A pictorial coin of the Zengids of Mosul

Discussion in 'Ancient Coins' started by Parthicus, May 25, 2024.

  1. Parthicus

    Parthicus Well-Known Member

    Zengids of Mosul. Mint of "al-Jazira". AE dirham (30 mm, 13.94 g). 'Izz al-Din Mas'ud I (1180-1193 CE/576-589 AH), dated 577 AH (1181 CE). Obverse: Helmeted classical male head left, Arabic inscription around of the kalima "la ilaha illa Allah Muhammad rasul Allah" (There is no god but God, Muhammad is the messenger of God). Reverse: Inscription in four lines naming the Abbasid Caliph and the Zengid ruler "Amir al-mu'minin/ al-Nasir li-din Allah/ 'Izz al-Dunya wa al-D/-in Mas'ud" (Commander of the Faithful al-Nasir li-Din Allah, 'Izz al-Dunya wa al-Din Mas'ud), inscription around edge giving mint and date "bismillah duriba bi'l-Jazira sana sab' wa sab'in wa khamsami'a" (in the Name of God [this coin] was struck at al-Jazira, year seven and seventy and five hundred). Spengler and Sayles 62, version 1. Album 1863.1. This coin: Marc R. Breitsprecher, May 2024.

    The Zengids were one of the several Turkish-derived Islamic dynasties beloved by modern collectors for their habit of issuing bronze coins with human figures, unusual in the pre-modern Islamic world. There were several branches of the Zengids, with the issuer of this coin being based in Mosul. Saif al-Din Ghazi II died in 1180, leaving his expected successor his 12-year old son Mu'izz al-Din Sanjar Shah. But the Zengids were being threatened at the time by the powerful Ayyubid ruler Saladin, so Ghazi left instructions that his younger brother 'Izz al-Din Mas'ud should take the throne at Mosul, and the young Sanjar Shah was given territory around the small city of Jazirat ibn 'Umar instead. Saladin besieged Mosul twice, in 1182 and 1185, but failed to capture the city. Nonetheless, Mas'ud was forced to acknowledge Saladin as his overlord. Mas'ud died in 1193 of illness, coincidentally about the same time that Saladin died.

    The design of this coin type is believed to be copied from a silver tetradrachm struck at Side in Pamphylia (southern Turkey) in the second century BCE. This type is the earliest type issued in the name of Mas'ud, and is only known for the one year 577 AH (1181 CE) and the mint of "al-Jazira". The name "al-Jazira" literally means "the island", and the term is sometimes used as a name for northern Mesopotamia, as the position of the land between two rivers is similar to an island. However, in this case it is thought to refer more specifically to the small city of Jazirat ibn 'Umar. Spengler and Sayles argue that the issuance of this coin by Mas'ud at the start of his reign may mean that he stayed there with his army for a time to consolidate his rule, before withdrawing and letting his nephew Sanjar Shah take over the city. They also point out his reference to the Abbasid Caliph, an attempt to claim support that he would need against the powerful Saladin.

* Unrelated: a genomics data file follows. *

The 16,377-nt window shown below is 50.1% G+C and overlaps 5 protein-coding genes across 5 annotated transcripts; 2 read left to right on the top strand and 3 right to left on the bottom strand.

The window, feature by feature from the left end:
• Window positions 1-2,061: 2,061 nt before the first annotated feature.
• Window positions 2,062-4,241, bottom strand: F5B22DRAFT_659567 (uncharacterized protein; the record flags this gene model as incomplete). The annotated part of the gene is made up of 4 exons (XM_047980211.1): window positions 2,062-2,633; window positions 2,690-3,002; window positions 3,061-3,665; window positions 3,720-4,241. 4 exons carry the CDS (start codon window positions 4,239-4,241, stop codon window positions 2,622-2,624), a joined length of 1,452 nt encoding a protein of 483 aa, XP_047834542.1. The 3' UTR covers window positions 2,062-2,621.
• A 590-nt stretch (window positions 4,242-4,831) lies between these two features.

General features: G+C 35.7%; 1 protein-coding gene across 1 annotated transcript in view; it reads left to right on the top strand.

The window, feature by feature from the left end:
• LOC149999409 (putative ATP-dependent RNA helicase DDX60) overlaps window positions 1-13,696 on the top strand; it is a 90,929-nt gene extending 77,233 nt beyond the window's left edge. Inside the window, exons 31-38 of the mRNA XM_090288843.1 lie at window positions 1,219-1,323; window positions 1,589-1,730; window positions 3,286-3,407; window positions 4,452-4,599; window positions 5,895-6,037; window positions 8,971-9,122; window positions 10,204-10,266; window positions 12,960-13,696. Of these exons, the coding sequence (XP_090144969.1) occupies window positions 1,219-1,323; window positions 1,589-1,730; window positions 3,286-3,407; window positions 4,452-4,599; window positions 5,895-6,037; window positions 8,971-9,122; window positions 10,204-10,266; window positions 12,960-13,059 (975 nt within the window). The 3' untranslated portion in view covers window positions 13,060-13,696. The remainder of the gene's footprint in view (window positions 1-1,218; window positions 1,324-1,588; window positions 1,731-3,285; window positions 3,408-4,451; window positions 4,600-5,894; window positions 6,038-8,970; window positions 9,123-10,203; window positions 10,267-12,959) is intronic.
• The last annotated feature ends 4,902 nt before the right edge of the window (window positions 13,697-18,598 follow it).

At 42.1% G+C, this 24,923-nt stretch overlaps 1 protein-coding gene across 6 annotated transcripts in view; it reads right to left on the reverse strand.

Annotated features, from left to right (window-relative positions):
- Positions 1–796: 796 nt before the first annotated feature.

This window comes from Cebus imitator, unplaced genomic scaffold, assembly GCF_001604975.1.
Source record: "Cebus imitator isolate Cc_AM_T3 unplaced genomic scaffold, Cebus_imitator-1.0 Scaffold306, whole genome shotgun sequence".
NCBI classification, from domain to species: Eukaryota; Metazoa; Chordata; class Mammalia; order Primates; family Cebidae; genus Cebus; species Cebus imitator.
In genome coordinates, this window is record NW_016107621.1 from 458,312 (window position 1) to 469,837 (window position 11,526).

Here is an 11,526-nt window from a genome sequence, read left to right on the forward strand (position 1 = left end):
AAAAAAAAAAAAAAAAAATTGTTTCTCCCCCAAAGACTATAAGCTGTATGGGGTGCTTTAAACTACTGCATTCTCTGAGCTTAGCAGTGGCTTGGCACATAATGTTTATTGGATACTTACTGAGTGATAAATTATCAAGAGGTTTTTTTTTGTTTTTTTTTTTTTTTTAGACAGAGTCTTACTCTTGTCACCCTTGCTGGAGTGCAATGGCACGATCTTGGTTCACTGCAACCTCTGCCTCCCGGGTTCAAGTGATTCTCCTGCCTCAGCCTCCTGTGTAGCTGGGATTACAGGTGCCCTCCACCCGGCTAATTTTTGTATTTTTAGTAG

One last note: The same obverse design of a helmeted head left was also used on coins of Saif al-Din Ghazi II (Mas'ud's father), Spengler and Sayles type 61. This coin was sold as Saif al-Din Ghazi II, S/S 61, but close examination of the reverse legend showed it is in fact type 62, of 'Izz al-Din Mas'ud I. This is why it's important to always check the attribution of coins you buy, even from reputable and knowledgeable sellers, as they can make mistakes. Please post whatever related coins you have.
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  3. mrbreeze

    mrbreeze Well-Known Member

  4. mrbreeze

    mrbreeze Well-Known Member

  5. mrbreeze

    mrbreeze Well-Known Member

  6. mrbreeze

    mrbreeze Well-Known Member

  7. Muzyck

    Muzyck Rabbits!

    Qutb al-Din Mawdud,544-564AH (1149-70AD)

    Zangids of Mosul Qutb al-Din Mawdud,544-564AH 1149-70AD obv A-side.jpg
  8. GinoLR

    GinoLR Well-Known Member

    Yes, this monetary type is thought to be copied from hellenistic tetradrachms of Perge, Pamphilia.

  9. GinoLR

    GinoLR Well-Known Member

  10. philologus_1

    philologus_1 Supporter! Supporter

    @GinoLR -- I have the same type (or VERY similar) as the last coin pictured in your post immediately above. What attribution catalogue information do you have for it? I think it's either Album 1202 or 1207, but I'm not sure even about that. I'd greatly appreciate any help with a citation/reference number, and also with dating of the type. I think it's either 1192-1201 AD, or, 1204-1211 AD.
    (Sorry, I don't seem to have diameter or weight in my files for this one, and all my coins are in safe deposit box.)
    robinjojo and Parthicus like this.
  11. GinoLR

    GinoLR Well-Known Member

    I'm so sorry, but I dont' know much about these Turcoman coins... I have no catalogue or reference. I remember I looked for a similar one in acsearch, but where have I noted the result?...
    dltsrq and philologus_1 like this.
  12. dltsrq

    dltsrq Grumpy Old Man

    The horseman coin posted by @philologus_1 is Kaykhusraw I, 1st reign, 1192-1198, Album 1202. The similar coin by @GinoLR is of Sulayman II, 1196-1204, Album 1295.2 (as sultan).
  13. philologus_1

    philologus_1 Supporter! Supporter

    100 "Likes" for your helpful information @dltsrq ! ! !
  14. robinjojo

    robinjojo Well-Known Member

    Here's a fairly recently acquired (November 2023) Turkoman fals.

    Seljuqs of Rum, Sulayman II, AE fals, AH 592-600 (1196-1204).
    Mitchiner 964; Resht 596.
    8.50 grams, 30mm. upload_2024-5-27_22-18-40.png
    Parthicus, philologus_1 and Bing like this.
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